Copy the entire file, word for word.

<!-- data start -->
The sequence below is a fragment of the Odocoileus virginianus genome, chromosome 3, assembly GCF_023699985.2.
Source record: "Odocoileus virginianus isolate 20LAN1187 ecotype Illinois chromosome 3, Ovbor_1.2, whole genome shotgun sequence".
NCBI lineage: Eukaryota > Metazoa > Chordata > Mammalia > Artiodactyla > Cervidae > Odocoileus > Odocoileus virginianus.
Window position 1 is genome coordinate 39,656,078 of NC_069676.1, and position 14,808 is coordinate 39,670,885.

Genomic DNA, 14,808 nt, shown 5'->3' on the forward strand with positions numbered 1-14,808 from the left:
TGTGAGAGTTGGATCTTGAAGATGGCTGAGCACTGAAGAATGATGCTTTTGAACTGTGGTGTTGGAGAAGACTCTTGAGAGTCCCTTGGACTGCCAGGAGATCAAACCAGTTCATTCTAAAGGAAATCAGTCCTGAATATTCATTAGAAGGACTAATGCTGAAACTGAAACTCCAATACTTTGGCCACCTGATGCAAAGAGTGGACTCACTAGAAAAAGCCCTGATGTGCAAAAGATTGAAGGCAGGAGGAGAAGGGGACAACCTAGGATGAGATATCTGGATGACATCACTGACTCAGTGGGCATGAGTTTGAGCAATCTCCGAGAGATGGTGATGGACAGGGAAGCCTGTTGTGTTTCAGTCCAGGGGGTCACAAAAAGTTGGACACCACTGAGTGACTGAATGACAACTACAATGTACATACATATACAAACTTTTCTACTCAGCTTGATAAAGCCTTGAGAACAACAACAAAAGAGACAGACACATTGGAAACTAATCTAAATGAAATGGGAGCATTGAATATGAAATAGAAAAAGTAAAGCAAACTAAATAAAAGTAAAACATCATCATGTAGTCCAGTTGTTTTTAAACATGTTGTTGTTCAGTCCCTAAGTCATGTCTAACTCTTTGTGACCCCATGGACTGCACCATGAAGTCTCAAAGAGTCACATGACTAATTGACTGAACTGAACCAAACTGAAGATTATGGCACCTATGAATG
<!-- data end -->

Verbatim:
The sequence below is a fragment of the Odocoileus virginianus genome, chromosome 3, assembly GCF_023699985.2.
Source record: "Odocoileus virginianus isolate 20LAN1187 ecotype Illinois chromosome 3, Ovbor_1.2, whole genome shotgun sequence".
NCBI lineage: Eukaryota > Metazoa > Chordata > Mammalia > Artiodactyla > Cervidae > Odocoileus > Odocoileus virginianus.
Window position 1 is genome coordinate 39,656,078 of NC_069676.1, and position 14,808 is coordinate 39,670,885.

Genomic DNA, 14,808 nt, shown 5'->3' on the forward strand with positions numbered 1-14,808 from the left:
TGTGAGAGTTGGATCTTGAAGATGGCTGAGCACTGAAGAATGATGCTTTTGAACTGTGGTGTTGGAGAAGACTCTTGAGAGTCCCTTGGACTGCCAGGAGATCAAACCAGTTCATTCTAAAGGAAATCAGTCCTGAATATTCATTAGAAGGACTAATGCTGAAACTGAAACTCCAATACTTTGGCCACCTGATGCAAAGAGTGGACTCACTAGAAAAAGCCCTGATGTGCAAAAGATTGAAGGCAGGAGGAGAAGGGGACAACCTAGGATGAGATATCTGGATGACATCACTGACTCAGTGGGCATGAGTTTGAGCAATCTCCGAGAGATGGTGATGGACAGGGAAGCCTGTTGTGTTTCAGTCCAGGGGGTCACAAAAAGTTGGACACCACTGAGTGACTGAATGACAACTACAATGTACATACATATACAAACTTTTCTACTCAGCTTGATAAAGCCTTGAGAACAACAACAAAAGAGACAGACACATTGGAAACTAATCTAAATGAAATGGGAGCATTGAATATGAAATAGAAAAAGTAAAGCAAACTAAATAAAAGTAAAACATCATCATGTAGTCCAGTTGTTTTTAAACATGTTGTTGTTCAGTCCCTAAGTCATGTCTAACTCTTTGTGACCCCATGGACTGCACCATGAAGTCTCAAAGAGTCACATGACTAATTGACTGAACTGAACCAAACTGAAGATTATGGCACCTATGAATG